However classifying some Africans as polytheist may not be so definitive as some Africans hold a reverence for any entity they regard as spiritually significant such as the ancestors or perceived sacred animals etc which still differs from paying obeisance to their personal god.

I think you are right concerning the orishas because they are just like envoys to the supreme deity.
How many orishas are there by the way?

I send a fraternal and sincere hug.

smiley
Re: Africans And The Concept Of One God by emofine2(f): 4:49am On Mar 20, 2012
sauer:
This is one most significant question most Africans refused and still refuse to ponder on. If only they had hearts or heads. . . .
And somewhat, our refusal to engage this question will continue to affect our worth before so-called "advanced nations". A nation which underestimates its own god or gods is bound to count least among other nations. Why? Cos the god represents all that this nation holds sacred and true, all that is meaningful, all that counts and will count. As soon as such nation falters in its belief in its god, cracks will surely appear and a long descent into insignificance begins. Perhaps this was what brought Africa its first series of marginalization.
Just see how the crusaders defended the holy city against muslim invaders. Is that happening in Jerusalem, in the Middle East, not now a battle of "gods", a battle for "god" significance?
High time Africans woke up to the reality that elevating one's native gods is elevating oneself. I bet, as long as we continue to exhort these inherited jewish and arabian gods, we can never count among the nation of peoples.
Word!

Only in Africa can illegal immigrants be given a ceremonial welcome whilst in return these same strangers unfamiliar with native customs have the audacity to disqualify things they have no clue of. Illegal immigrants labelling native customs as illegitimate but conveniently intruded with the correct faith thank god! (clearly not from a biased angle) and so decided to share the good news (in not so “good” a way) and holy book coupled with a holy gun perhaps, in one of the most miraculous shotgun revelations to happen in Africa.

Are not the converters senior to the converted? And does not the senior guide the junior? Or perhaps misguide? If one is under the authority of another man's god is one not also under the authority of another man? How can anyone respect those that do not have a respect for what is theirs.

You know it would actually have been interesting to witness the outcome if the converters have come to promote atheism - I wonder how many Africans would have considered it and what effect it would have had on the continent.
Re: Africans And The Concept Of One God by Ptolomeus(m): 10:30pm On Mar 20, 2012
emöfine2:

Hello Ptolomeus

Hmmm but all the gods governing these faiths are not in harmony with each other. . .

The carriage in which these imported faiths were facilitated was under the slogan “one true god” . . . erecting monotheism as the seemingly correct theology. So there must have been a market for that theism but that is not to say all Africans practised polytheism; the spirituality on the continent is just as diverse as its people.

However classifying some Africans as polytheist may not be so definitive as some Africans hold a reverence for any entity they regard as spiritually significant such as the ancestors or perceived sacred animals etc which still differs from paying obeisance to their personal god.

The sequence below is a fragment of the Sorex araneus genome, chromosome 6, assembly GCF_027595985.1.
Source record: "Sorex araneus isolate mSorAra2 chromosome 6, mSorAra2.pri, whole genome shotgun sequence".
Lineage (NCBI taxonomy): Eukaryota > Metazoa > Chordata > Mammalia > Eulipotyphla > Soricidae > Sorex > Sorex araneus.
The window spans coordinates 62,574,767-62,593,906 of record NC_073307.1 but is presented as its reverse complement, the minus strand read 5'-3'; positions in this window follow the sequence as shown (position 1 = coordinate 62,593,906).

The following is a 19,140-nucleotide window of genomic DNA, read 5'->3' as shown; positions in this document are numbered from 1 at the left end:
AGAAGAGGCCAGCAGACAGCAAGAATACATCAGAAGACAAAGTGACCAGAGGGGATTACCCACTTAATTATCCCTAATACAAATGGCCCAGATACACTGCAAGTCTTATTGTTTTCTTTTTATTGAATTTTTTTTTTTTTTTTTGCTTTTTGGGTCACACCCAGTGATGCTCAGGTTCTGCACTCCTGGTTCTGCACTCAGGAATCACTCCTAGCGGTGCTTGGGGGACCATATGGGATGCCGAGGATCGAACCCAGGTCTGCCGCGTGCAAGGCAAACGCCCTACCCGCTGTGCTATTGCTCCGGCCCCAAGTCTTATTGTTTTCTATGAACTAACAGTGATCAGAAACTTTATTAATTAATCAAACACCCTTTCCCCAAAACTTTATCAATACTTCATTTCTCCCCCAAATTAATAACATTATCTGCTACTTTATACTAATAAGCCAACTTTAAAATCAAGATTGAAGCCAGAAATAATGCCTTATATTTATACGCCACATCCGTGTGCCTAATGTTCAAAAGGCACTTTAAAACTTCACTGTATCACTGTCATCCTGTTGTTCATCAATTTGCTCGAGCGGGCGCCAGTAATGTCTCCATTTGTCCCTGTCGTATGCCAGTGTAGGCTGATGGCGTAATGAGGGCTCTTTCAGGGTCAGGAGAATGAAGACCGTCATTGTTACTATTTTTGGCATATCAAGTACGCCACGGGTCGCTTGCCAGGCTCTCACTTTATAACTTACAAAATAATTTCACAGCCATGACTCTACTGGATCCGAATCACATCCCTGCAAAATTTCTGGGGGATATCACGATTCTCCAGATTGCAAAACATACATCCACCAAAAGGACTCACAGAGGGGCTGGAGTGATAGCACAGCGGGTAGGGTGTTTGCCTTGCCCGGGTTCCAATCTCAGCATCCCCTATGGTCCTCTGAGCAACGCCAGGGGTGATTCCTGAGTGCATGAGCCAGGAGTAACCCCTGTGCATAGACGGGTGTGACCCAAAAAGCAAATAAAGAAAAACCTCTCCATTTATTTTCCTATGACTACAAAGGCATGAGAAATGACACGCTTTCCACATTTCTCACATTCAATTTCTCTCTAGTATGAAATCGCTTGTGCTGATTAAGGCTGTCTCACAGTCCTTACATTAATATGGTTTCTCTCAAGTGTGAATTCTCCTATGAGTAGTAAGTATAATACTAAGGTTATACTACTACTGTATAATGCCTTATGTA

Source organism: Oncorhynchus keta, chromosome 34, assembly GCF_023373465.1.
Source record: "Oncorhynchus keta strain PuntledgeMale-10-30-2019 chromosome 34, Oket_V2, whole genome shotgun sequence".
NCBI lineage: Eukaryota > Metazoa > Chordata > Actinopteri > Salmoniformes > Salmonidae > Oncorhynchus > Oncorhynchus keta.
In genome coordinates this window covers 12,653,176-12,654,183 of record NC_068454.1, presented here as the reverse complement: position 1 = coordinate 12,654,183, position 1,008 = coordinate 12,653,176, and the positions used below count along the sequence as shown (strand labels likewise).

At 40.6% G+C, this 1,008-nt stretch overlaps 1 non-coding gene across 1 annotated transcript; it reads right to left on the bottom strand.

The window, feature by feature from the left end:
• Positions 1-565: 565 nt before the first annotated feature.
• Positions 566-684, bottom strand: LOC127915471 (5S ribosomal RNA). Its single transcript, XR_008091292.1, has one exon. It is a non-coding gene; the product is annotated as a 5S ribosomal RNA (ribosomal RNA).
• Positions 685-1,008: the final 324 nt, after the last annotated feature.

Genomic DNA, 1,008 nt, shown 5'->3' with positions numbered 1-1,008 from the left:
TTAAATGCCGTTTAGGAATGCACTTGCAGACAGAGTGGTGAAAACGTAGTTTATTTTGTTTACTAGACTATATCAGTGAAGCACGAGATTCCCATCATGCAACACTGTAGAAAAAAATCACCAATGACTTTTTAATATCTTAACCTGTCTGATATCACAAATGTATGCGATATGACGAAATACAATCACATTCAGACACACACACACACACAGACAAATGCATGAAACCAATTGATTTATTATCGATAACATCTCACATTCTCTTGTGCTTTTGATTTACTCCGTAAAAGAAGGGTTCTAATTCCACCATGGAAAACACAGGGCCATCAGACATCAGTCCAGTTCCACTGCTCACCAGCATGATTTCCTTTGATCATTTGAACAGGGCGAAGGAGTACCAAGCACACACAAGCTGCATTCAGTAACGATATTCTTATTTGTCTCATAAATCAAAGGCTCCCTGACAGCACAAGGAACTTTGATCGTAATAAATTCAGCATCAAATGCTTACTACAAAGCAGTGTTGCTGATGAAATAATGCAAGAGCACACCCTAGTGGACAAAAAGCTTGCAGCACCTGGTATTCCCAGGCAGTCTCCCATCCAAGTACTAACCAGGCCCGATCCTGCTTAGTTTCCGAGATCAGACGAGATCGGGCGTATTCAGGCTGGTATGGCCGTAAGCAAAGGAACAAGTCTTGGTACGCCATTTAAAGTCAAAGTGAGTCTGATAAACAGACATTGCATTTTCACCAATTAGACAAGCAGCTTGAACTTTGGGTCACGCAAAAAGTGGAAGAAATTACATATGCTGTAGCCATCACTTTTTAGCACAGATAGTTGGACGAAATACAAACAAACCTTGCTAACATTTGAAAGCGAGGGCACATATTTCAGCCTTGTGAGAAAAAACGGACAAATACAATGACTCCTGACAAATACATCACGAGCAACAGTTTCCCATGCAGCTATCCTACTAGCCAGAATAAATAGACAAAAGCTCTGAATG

I think you are right concerning the orishas because they are just like envoys to the supreme deity.
How many orishas are there by the way?
smiley

What I mean is a god, evangelicals who speak and ask him things to give and the Jews do not eat pork for him, and so on. etc. But I understand that there is not harmony, but are the people who make a different reading of the same.
When we speak of the beginning of a religion, we are not talking about the "birth of a god", but the birth of a cult, therefore, no "god" is prior to another ...

You ask me how many there Orisa?
Well, there are legends that speak of 401 ... but personally I figure seems fanciful. Even the ceremonies for some of them are no longer practiced.
Perhaps a more informed brother can provide any more precise element.
Re: Africans And The Concept Of One God by emofine2(f): 7:17pm On Apr 10, 2012
Ptolomeus:
When we speak of the beginning of a religion, we are not talking about the "birth of a god", but the birth of a cult, therefore, no "god" is prior to another ...

smiley

---------

Before the introduction of the foreign bible in the land of my ancestors, those who saw the sun before me knew very well that killing, stealing, coveting, dishonouring parents etc was a vice. They knew all this before the bible reached their side.

My forefathers did not worship the devil they worshipped Orise.

My forefathers did not sacrifice humans they performed rites.

My forefathers were not uncivilized they had a moral based structure in their community.

Yet somehow they were lacking and qualified as sinners because their god had a native name and the context in which they worshipped their god was “wrong” so urgently needed salvation through a Jewish persona which clearly betrays that they were the least of the "one true god's" priority yet they were urged to adopt this being as their alpha and omega.

There are clearly tactics in conversion. How do you persuade people to drop their beliefs, label it as “devilish” and adopt another?

If historians had to revise their opinions of Africans at the time how much more Africans about Africa.

(1) (Reply)

The Catholic Church Is Not The First Church / Woman Assaults Disabled Man For Not Believing In God (Photo) / Why Would The Jews Kill Their Messiah

(Go Up)

Sections: politics (1) business autos (1) jobs (1) career education (1) romance computers phones travel sports fashion health
religion celebs tv-movies music-radio literature webmasters programming techmarket

Links: (1) (2) (3) (4) (5) (6) (7) (8) (9) (10)

Nairaland - Copyright © 2005 - 2024 Oluwaseun Osewa. All rights reserved. See How To Advertise. 30
Disclaimer: Every Nairaland member is solely responsible for anything that he/she posts or uploads on Nairaland.